Today the value of coaching is widely appreciated. Books such as The Trillion Dollar Coach powerfully make the case for individuals that can give leaders the space and language to examine with fresh eyes the personal and professional challenges associated with their roles. But a more fundamental shift is the growing understanding that leadership itself is coaching. The best leaders act as coaches for their teams, creating the spaces, environments and cultures in which individuals can afford to ‘play all out’, to experiment and use breakdowns to achieve breakthroughs in pursuit of authentic commitment to declared future possibilities.
This is the essence of both coaching and leadership – but how can leaders be better coaches to their teams? We’ve distilled a set of eight questions from our work with leaders across sectors and organisations big and small. Each can be used to open conversations for possibility with direct reports. Each is also a valuable entry point for self-enquiry that can improve your own ability as a leader. Coaching is not about telling people how to win but creating the space in which players can perceive for themselves new ways to win. Over the next two blogs we’ll explore eight questions that open-up those vital clearings.
People self-limit all the time. Constrained by unseen contexts of their role, the organisation, expectations of the team and the leader, they opt for what they think they can have, rather than what they really want. This narrows their thinking and limits possibilities and creativity. Coaches may need to press several times to unearth deep commitments. Leaders are often scared of asking this question afraid of what they will hear. Yes, you may uncover hidden assumptions, background commitments and limitations – but ultimately that is the role of a coach.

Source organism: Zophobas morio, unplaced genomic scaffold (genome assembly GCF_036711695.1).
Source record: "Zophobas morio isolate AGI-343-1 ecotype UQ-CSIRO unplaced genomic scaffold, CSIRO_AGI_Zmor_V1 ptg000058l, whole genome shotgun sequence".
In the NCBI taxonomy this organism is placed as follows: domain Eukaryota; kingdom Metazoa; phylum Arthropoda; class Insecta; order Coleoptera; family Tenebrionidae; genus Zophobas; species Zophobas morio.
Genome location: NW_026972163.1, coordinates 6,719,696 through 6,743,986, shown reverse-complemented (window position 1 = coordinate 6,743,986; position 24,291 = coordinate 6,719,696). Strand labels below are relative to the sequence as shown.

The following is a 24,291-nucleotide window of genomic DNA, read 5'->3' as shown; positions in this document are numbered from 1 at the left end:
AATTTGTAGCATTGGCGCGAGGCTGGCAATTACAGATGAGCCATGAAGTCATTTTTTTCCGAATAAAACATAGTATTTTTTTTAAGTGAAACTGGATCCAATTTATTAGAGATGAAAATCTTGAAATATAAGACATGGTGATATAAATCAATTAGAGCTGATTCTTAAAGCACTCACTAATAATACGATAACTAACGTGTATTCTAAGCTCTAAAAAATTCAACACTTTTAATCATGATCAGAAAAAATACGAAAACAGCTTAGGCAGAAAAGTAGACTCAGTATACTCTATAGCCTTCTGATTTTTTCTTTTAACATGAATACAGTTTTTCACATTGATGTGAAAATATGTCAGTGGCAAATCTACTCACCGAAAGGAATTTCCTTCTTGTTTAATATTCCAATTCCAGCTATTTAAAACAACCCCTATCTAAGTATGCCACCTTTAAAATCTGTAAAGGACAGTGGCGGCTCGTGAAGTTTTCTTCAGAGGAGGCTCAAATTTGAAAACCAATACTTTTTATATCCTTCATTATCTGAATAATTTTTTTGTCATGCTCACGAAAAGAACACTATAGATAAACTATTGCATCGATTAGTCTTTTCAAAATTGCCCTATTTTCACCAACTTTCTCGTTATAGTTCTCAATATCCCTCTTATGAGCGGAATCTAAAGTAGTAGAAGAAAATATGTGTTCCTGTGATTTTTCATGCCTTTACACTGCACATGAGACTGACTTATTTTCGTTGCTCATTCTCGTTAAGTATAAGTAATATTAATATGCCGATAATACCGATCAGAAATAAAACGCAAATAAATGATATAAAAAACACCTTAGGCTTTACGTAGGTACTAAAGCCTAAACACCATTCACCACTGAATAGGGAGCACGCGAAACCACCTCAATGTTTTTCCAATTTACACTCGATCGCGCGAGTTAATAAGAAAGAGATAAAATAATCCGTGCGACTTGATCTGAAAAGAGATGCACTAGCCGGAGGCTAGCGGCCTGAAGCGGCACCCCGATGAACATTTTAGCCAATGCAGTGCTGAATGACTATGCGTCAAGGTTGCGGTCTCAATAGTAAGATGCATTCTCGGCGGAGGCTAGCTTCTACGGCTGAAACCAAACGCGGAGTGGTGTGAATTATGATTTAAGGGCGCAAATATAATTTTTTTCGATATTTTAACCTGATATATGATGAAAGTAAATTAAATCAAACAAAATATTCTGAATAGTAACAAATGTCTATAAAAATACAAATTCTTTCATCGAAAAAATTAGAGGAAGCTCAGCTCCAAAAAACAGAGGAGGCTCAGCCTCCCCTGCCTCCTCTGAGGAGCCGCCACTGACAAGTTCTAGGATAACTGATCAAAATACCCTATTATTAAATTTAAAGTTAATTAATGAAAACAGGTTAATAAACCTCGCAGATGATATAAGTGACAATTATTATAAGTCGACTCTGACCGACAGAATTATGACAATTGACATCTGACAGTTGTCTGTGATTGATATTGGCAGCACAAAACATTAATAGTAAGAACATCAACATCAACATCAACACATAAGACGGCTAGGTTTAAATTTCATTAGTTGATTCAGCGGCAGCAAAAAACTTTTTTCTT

All of these questions must be asked from a genuine interest in listening to the answers, both explicit and implied. Tuning into and probing for the little voices within coachee’s responses is fundamental to successful coaching and for this to happen it is essential to establish a safe environment in which honesty and authenticity are prized above all else.
A great follow-up to the first question, this one allows the leader/coach to fully unpack background commitments and assumptions that are preventing individuals from achieving their goals. Amidst concerns around resources, skills, expertise etc will lurk what we refer to as rackets. These are behaviours, assumptions or other commitments that have a present-day payoff for the individual that undermines commitment to future possibilities. For example, “I need a better plan,” may in fact be a racket; the payoff of which is security, but the cost is taking a risky step that could prove game-changing.
The skill in coaching this question is to NOT provide solutions, but to probe and lead the individual to spot their own rackets and perceive new opportunities to break free of them.
A coach is someone whose conversation has a direct impact on the team's performance. Their role is to encourage individuals to explore and grow – the journey is as important as the destination. Use this question to re-direct those who are overly wedded to a plan or a specific course of action. Use it to inspire, ignite imagination and a willingness to experiment. Deployed at the right points it can initiate new rounds of divergent rather than convergent thinking that instigate new searches for possibilities and opportunities that might otherwise be overlooked.
So far so good? Although seemingly straightforward and quite simple, these questions are powerful ways to create clearings for new thinking. Asking them can transform coaching conversations for both parties, and leaders do well to ask them of themselves as they examine their own context and assumptions. The next blog continues the theme with five more questions that may be less familiar.
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